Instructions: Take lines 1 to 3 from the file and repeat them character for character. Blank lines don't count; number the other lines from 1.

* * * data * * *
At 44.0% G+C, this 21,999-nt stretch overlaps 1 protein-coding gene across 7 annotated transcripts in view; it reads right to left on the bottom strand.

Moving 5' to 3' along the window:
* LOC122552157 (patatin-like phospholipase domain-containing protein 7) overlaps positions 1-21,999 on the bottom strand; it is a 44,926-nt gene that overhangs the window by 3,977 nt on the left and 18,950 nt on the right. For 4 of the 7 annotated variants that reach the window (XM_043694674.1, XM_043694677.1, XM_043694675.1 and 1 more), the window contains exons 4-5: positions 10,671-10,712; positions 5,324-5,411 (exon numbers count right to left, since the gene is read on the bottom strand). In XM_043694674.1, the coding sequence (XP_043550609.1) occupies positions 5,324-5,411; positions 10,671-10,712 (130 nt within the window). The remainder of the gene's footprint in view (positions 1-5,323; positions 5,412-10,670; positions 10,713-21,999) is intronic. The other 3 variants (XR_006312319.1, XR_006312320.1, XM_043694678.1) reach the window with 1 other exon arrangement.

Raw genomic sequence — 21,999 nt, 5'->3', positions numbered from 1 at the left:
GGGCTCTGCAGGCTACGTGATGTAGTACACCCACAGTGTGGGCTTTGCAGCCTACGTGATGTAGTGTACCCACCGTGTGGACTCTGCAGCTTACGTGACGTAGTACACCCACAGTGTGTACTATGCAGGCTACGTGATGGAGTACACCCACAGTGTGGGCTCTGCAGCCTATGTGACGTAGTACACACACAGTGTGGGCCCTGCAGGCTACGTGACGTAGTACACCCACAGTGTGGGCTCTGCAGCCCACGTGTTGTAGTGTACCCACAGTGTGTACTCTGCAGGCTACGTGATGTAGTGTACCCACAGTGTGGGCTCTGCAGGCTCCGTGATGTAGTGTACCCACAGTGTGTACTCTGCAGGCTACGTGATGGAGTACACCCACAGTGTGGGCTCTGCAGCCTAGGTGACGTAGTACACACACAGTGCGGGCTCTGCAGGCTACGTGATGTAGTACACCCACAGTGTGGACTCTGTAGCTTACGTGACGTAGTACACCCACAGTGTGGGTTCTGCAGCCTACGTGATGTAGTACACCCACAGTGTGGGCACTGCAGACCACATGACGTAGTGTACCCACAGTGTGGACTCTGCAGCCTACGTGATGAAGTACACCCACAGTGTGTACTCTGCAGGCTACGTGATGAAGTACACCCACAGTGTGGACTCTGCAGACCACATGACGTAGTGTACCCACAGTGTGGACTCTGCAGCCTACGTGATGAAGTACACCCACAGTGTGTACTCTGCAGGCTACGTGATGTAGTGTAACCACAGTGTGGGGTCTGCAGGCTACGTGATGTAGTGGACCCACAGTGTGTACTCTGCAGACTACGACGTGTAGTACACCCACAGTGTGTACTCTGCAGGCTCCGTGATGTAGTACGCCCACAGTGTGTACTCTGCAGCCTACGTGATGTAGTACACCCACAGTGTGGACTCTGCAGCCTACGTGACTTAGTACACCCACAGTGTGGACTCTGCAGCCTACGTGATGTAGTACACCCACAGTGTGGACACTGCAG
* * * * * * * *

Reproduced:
At 44.0% G+C, this 21,999-nt stretch overlaps 1 protein-coding gene across 7 annotated transcripts in view; it reads right to left on the bottom strand.

Moving 5' to 3' along the window:
* LOC122552157 (patatin-like phospholipase domain-containing protein 7) overlaps positions 1-21,999 on the bottom strand; it is a 44,926-nt gene that overhangs the window by 3,977 nt on the left and 18,950 nt on the right. For 4 of the 7 annotated variants that reach the window (XM_043694674.1, XM_043694677.1, XM_043694675.1 and 1 more), the window contains exons 4-5: positions 10,671-10,712; positions 5,324-5,411 (exon numbers count right to left, since the gene is read on the bottom strand). In XM_043694674.1, the coding sequence (XP_043550609.1) occupies positions 5,324-5,411; positions 10,671-10,712 (130 nt within the window). The remainder of the gene's footprint in view (positions 1-5,323; positions 5,412-10,670; positions 10,713-21,999) is intronic. The other 3 variants (XR_006312319.1, XR_006312320.1, XM_043694678.1) reach the window with 1 other exon arrangement.